"It is a great asset in life, not to know what you are talking about." Chris Marker
It starts as a mystery, albeit a modest one. Video essayist Chris Marker (La Jetée) notices a series of whimsical cats painted atop a handful of Paris buildings. Orange with insanely toothy smiles, the graffiti cats are perched on rooftops and hard-to-reach walls tagged only with an "M. Chat" signature. Who made them and why? Taking to the streets, video camera in hand, Marker searches for the felines, finding them in Metro stations, on billboards, even in the nook of a tree. Their hysterically cheerful grins are strangely reassuring even if their creator's intent and identity remains unknown.
Unexpectedly, however Marker's hourlong video walking tour of Paris becomes a run-in with the ever-present street theater of political protest. As Sept. 11 and its aftermath unleashes a succession of marches and demonstrations, his light-hearted quest to uncover M. Chat's work becomes a meditation on an emerging, politicized generation that seems to be more enamored of fashionable poses than meaningful protest. Everywhere Marker goes the voices of political activism fill the air. From President Jacques Chirac's re-election campaign against a crowd of leftist candidates to a stream of anti-war demonstrations on the eve of the Iraq invasion, Paris is depicted as a never-ending parade of chants and slogans and signs. These events become an opportunity for Marker to offer insightfully droll comments about the duplicitous nature of politics, the self-defeating naïveté of idealism and the short attention span of youth.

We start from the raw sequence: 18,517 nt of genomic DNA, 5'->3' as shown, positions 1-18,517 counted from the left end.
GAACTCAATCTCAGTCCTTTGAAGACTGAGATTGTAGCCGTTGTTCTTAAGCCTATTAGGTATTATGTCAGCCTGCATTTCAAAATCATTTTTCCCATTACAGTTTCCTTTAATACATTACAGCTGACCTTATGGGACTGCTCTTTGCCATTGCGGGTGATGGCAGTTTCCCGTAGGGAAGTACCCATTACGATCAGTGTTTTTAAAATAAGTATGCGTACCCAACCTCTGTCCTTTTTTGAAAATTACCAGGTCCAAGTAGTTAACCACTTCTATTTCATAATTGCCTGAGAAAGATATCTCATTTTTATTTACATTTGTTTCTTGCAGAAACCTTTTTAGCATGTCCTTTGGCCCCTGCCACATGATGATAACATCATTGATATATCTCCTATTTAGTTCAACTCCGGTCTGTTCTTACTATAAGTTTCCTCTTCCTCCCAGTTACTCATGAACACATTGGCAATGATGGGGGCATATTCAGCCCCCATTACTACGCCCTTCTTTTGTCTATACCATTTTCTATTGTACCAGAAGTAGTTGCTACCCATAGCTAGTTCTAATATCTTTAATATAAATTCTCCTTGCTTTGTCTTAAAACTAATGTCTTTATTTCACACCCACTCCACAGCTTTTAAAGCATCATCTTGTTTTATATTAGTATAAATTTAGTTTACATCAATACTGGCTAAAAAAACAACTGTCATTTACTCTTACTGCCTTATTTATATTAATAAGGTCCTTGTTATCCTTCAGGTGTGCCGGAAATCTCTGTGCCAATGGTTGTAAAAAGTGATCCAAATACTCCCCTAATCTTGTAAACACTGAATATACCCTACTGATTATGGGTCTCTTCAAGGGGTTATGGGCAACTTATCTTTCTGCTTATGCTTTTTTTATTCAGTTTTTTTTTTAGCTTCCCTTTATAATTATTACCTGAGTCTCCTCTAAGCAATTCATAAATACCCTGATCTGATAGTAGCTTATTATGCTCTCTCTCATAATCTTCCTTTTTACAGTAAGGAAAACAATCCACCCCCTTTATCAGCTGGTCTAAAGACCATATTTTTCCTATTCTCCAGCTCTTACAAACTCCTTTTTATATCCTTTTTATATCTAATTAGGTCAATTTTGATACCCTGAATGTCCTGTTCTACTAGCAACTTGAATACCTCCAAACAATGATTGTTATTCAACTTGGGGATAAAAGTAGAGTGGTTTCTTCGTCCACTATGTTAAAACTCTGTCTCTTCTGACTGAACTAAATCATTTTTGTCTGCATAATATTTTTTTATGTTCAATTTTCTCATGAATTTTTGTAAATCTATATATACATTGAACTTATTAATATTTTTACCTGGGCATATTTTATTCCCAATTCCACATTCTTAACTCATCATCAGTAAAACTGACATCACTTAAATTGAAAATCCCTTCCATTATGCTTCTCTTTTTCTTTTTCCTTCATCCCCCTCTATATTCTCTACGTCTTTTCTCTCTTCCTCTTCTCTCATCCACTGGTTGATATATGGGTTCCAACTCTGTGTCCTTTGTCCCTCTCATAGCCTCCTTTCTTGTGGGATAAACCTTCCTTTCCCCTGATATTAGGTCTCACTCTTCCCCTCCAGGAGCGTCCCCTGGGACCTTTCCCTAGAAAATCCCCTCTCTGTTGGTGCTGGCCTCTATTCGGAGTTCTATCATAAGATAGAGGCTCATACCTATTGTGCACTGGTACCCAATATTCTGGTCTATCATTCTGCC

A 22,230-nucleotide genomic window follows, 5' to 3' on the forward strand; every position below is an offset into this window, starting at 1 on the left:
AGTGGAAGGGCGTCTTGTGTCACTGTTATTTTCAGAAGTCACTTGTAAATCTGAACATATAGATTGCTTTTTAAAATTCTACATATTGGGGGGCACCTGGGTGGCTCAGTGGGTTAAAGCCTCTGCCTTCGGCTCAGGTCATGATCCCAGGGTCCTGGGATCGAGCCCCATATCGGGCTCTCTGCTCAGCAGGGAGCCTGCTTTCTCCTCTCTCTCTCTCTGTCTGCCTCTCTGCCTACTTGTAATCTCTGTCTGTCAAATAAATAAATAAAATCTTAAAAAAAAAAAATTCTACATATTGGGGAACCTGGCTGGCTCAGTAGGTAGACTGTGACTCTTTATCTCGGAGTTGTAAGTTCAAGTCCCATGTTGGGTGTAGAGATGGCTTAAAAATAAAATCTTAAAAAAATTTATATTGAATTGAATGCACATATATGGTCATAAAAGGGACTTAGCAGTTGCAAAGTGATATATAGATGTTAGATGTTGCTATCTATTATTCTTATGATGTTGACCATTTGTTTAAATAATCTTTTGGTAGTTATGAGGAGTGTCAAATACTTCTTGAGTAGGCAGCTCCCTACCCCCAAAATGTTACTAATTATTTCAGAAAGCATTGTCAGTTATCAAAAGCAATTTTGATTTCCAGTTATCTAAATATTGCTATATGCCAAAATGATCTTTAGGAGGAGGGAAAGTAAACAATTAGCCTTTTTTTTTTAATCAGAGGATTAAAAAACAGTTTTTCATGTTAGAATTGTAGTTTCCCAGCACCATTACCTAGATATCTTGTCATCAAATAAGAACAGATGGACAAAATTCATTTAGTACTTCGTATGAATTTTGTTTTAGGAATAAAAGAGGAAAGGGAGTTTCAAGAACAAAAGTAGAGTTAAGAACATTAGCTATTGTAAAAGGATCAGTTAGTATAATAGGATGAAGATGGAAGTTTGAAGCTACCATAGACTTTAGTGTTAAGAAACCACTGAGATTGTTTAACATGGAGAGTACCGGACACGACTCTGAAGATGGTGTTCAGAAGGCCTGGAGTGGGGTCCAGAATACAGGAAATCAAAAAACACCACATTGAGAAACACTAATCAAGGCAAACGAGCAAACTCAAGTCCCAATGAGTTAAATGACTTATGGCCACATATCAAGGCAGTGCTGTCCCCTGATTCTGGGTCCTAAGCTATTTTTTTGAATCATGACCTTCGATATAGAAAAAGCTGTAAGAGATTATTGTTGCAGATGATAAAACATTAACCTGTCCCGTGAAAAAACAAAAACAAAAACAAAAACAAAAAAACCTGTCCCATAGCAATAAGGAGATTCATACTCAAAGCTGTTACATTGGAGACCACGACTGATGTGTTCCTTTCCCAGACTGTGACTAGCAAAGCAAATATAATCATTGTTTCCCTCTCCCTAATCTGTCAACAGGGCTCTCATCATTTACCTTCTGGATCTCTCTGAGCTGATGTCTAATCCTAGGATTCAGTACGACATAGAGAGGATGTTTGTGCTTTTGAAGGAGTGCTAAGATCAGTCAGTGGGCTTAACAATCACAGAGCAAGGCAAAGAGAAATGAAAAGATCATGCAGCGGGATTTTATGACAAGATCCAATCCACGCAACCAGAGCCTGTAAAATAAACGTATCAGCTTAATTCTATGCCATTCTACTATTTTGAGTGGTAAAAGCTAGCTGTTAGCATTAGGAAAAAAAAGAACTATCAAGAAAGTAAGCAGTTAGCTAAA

Like a captivating dinner guest, Marker's off-the-cuff ruminations and erudition bespeak 85 years of keen observation. Grinning Cat is not meant to be a timeless cinematic document but rather an unpretentious reflection on this moment in time, when trivial flash mobs and World Cup fever become as important a reason to gather as social injustice and political unrest. It's an abbreviated follow-up to A Grin Without a Cat, his three-hour lamentation on the death of leftist idealism. But rather than rail against the folly of our times, his narrative (provided in English by actor Gérard Rinaldi) this time around is filled with snarky humor.
American audiences may find Marker's films intolerably unconventional. There is no plot to follow or story to tell, only a freeform conversation with deceptively casual images. If audiences surrender to his impressionistic review of art and politics, however, they just might find The Case of the Grinning Cat a charming and provocative distillation of our time. Like the best of essayists, Marker is able to make unexpected connections between people and events while expanding our intellectual horizons.
Just when you (and Marker) think that real-world politics will dictate the course of his conversation, M. Chat reappears at a protest rally, his giddy goofy grin bobbing amid the solemn declarations. Marker's quest is reignited as the Cheshire smirk pops up in more and more protest marches and rallies. Above the earnest grimaces of one set of demonstrators, M. Chat graces a banner that reads "Make cats not war!" and the filmmaker sees the elusive and enigmatic feline as a cheery sign of hope, a reminder not to take life or art too seriously.
Showing at the Detroit Film Theatre (inside the DIA, 5200 Woodward Ave., Detroit; 313-833-3237), at 7:30 p.m. on Thursday, April 5, and at 9:30 p.m. on Friday-Saturday, April 6-7.
Jeff Meyers writes about film for Metro Times. Send comments to email@example.com.
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